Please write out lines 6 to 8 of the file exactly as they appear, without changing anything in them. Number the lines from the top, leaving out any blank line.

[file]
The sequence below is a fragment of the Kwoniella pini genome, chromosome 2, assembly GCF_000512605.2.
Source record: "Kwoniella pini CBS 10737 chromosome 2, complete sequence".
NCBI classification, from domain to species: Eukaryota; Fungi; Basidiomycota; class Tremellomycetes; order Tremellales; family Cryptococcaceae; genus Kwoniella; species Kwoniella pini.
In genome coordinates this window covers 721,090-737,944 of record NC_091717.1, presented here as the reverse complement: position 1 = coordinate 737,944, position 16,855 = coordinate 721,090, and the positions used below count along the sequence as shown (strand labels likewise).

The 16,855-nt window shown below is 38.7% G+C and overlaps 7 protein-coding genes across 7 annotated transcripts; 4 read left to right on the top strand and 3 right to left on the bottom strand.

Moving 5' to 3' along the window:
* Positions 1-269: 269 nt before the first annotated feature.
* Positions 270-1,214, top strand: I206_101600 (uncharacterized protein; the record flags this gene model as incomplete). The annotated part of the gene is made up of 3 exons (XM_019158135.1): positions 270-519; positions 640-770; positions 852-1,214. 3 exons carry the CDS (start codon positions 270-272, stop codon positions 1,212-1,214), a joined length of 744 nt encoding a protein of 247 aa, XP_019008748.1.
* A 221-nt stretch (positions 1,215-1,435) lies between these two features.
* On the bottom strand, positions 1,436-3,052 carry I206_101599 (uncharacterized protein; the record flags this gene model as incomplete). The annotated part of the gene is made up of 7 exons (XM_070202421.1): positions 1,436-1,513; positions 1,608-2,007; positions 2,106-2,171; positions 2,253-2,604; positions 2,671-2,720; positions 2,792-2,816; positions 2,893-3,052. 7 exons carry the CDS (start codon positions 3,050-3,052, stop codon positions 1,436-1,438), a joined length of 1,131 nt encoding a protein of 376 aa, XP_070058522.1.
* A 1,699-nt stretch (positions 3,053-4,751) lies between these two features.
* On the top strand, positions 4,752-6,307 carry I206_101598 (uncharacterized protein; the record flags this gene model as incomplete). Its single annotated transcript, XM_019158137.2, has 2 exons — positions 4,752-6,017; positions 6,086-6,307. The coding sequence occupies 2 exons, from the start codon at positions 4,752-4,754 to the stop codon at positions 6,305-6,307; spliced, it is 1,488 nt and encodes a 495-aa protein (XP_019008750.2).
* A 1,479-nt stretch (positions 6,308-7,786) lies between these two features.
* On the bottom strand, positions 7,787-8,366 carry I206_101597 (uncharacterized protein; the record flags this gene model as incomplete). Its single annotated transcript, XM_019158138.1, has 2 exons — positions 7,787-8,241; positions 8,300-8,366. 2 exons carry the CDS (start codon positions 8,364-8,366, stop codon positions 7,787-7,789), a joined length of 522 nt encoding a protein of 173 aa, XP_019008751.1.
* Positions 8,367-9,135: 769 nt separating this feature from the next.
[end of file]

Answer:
Moving 5' to 3' along the window:
* Positions 1-269: 269 nt before the first annotated feature.
* Positions 270-1,214, top strand: I206_101600 (uncharacterized protein; the record flags this gene model as incomplete). The annotated part of the gene is made up of 3 exons (XM_019158135.1): positions 270-519; positions 640-770; positions 852-1,214. 3 exons carry the CDS (start codon positions 270-272, stop codon positions 1,212-1,214), a joined length of 744 nt encoding a protein of 247 aa, XP_019008748.1.